CHS is kicking off the new year with a series of educational grain marketing webinars.
Tune in to hear from grain experts across CHS as they dive into all aspects of grain marketing, from futures to basis and all things in between. They will also be discussing grain marketing contracts and the benefits and strategies behind each type. All of this is designed to help you get the most out of every bushel.
Grain powers American agriculture. During Stand-Up for Grain Safety Week, March 25 through 29, we want to remind everyone working on farms and in grain-handling facilities to respect and understand the risks associated with working with grain.
“It’s important to continue to work with the industry, our
employees and our farmer-owners on the hazards in the grain industry, while
stressing safe practices and controls to ensure their safety,” says Matt
Surdick, manager, Country Operations Environment, Health and Safety, CHS.
Stand-Up for Grain Safety Week was organized by the National
Grain and Feed Association (NGFA), the Occupational Safety and Health
Administration (OSHA), the Grain Elevator and Processing Society, the American
Feed Industry Association and the Grain Handling Safety Coalition.
The groups remind us to remember five steps to grain safety:
Never walk down grain
Guard elevated work surfaces
Watch for moving equipment
Safeguard moving equipment
Lock out equipment
Moving or flowing grain acts like quicksand and can bury a
person in seconds. From the time an auger starts, a person has two to three
seconds to react. In four to five seconds, a person is trapped. In 22 seconds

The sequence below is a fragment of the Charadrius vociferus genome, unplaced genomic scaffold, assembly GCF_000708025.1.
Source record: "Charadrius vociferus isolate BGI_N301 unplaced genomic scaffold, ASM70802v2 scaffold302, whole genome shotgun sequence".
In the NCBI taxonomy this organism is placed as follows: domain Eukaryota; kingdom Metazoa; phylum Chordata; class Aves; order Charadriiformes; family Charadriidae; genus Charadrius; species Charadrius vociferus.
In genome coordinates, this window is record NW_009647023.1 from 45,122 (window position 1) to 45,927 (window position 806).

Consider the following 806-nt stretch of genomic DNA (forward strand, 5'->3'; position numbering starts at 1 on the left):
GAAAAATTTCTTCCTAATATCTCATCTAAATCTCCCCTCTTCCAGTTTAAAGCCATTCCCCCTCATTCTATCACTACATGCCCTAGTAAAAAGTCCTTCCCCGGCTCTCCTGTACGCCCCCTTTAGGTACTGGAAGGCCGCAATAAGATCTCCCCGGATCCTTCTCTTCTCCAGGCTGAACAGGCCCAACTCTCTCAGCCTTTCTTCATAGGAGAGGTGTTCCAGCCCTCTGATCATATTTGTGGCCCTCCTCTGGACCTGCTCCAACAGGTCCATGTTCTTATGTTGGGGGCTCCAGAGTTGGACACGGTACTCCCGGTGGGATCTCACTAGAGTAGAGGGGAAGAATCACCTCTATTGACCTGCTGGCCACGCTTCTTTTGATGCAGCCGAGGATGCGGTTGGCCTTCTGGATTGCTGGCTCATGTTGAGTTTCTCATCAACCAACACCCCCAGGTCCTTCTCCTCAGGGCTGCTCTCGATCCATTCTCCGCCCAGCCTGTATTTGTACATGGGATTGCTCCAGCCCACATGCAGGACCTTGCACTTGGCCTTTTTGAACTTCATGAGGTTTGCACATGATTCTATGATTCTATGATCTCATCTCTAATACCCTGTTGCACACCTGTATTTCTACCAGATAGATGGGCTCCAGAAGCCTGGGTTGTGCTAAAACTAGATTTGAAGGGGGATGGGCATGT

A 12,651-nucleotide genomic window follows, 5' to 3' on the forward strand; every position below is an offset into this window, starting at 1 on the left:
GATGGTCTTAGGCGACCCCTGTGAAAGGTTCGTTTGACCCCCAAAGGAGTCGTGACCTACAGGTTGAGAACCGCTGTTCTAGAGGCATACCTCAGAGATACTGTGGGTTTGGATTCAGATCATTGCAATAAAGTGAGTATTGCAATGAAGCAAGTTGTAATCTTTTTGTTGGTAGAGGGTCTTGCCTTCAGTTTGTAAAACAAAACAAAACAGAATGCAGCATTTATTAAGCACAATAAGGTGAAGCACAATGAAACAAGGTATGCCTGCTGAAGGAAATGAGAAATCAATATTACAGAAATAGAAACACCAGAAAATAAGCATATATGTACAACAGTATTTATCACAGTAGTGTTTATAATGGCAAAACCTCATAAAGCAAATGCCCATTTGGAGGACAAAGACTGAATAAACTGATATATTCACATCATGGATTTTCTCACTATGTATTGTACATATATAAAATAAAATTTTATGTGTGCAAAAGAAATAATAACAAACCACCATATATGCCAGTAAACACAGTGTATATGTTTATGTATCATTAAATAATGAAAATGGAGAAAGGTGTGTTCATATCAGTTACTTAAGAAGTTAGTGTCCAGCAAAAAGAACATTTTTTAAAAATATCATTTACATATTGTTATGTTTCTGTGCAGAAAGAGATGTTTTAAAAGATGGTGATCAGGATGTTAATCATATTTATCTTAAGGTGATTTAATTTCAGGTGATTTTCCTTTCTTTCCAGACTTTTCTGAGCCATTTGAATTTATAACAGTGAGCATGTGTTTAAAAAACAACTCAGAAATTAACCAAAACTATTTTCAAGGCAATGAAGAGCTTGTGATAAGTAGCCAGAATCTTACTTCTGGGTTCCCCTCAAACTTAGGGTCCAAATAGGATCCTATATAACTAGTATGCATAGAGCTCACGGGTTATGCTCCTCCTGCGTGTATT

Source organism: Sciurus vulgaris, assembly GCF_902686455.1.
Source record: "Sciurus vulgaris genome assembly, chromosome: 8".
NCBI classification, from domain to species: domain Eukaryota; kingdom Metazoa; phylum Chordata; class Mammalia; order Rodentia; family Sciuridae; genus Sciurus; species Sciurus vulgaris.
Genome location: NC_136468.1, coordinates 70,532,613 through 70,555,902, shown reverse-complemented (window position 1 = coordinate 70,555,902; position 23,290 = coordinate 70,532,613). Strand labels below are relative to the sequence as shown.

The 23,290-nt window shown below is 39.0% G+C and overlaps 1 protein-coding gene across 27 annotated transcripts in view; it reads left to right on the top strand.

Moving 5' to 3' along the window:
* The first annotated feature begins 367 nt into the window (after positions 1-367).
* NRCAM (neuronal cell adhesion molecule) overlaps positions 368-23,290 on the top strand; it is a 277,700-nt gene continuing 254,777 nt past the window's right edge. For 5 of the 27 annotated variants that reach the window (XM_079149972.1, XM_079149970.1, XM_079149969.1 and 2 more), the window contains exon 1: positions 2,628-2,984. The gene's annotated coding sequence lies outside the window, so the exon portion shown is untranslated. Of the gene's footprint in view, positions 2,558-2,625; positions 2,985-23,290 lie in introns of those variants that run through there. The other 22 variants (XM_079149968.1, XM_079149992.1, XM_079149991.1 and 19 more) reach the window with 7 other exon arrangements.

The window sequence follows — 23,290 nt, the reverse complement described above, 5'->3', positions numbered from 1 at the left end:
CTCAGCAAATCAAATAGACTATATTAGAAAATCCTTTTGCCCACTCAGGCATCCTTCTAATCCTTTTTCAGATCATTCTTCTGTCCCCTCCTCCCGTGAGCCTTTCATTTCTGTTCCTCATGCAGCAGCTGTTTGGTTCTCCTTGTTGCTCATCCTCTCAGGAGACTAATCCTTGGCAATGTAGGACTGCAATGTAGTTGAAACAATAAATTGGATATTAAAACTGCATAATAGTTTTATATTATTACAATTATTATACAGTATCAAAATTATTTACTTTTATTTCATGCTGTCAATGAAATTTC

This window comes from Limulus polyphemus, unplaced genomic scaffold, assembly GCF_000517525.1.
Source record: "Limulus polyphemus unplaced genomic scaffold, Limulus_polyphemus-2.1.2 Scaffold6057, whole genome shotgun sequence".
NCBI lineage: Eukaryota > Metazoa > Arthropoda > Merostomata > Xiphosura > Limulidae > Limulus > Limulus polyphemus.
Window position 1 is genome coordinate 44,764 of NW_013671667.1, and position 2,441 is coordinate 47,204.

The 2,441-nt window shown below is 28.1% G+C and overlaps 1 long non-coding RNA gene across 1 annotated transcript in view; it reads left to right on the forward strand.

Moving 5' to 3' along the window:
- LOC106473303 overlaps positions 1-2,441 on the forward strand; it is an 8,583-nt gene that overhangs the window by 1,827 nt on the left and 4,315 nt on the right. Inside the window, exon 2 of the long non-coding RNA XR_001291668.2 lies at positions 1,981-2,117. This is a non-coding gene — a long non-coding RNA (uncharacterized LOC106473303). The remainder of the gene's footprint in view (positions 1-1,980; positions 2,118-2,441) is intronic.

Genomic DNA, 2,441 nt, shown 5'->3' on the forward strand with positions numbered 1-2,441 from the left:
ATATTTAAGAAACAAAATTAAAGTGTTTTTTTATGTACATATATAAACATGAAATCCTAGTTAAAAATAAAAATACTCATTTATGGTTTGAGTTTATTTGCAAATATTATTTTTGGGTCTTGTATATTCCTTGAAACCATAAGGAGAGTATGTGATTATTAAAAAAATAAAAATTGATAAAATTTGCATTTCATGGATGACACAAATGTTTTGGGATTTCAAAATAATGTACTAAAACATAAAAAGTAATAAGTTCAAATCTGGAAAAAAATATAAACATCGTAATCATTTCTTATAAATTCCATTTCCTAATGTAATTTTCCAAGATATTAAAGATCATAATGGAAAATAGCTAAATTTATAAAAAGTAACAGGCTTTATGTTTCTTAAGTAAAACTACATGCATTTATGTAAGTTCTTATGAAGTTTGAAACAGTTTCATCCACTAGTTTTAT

or less, the person is completely covered by grain. Grain bin incidents often result
in multiple fatalities because coworkers improperly attempt rescue procedures and
become engulfed themselves.
“Following procedures, evaluating your surroundings, using
proper equipment and ensuring constant communication are keys to entering and
exiting a grain bin or silo safely,” Surdick says. “Do it the right way, every
Be aware of bridging grain, which occurs when grain clumps
together due to moisture or mold. These conditions can create an empty space
beneath the grain as it is unloaded, which means it can collapse unexpectedly
or under a person’s weight. Do not enter a bin when there is a bridging
condition, or if grain is built up on the side of the bin.
Always monitor the atmosphere inside bins for dangerous
changes. Make sure there two people are always present when working in bins and
maintain communications between the attendant outside the bin and the person
inside the bin.
Never move grain into or out of a bin while
someone is inside. Lockout/tagout all mechanical, electrical, hydraulic and pneumatic
equipment that presents a danger, particularly grain-moving equipment.
A bin of grain may seem harmless, but in just seconds, that
harmless grain can claim a life. Please be safe and share these messages with
anyone working with grain.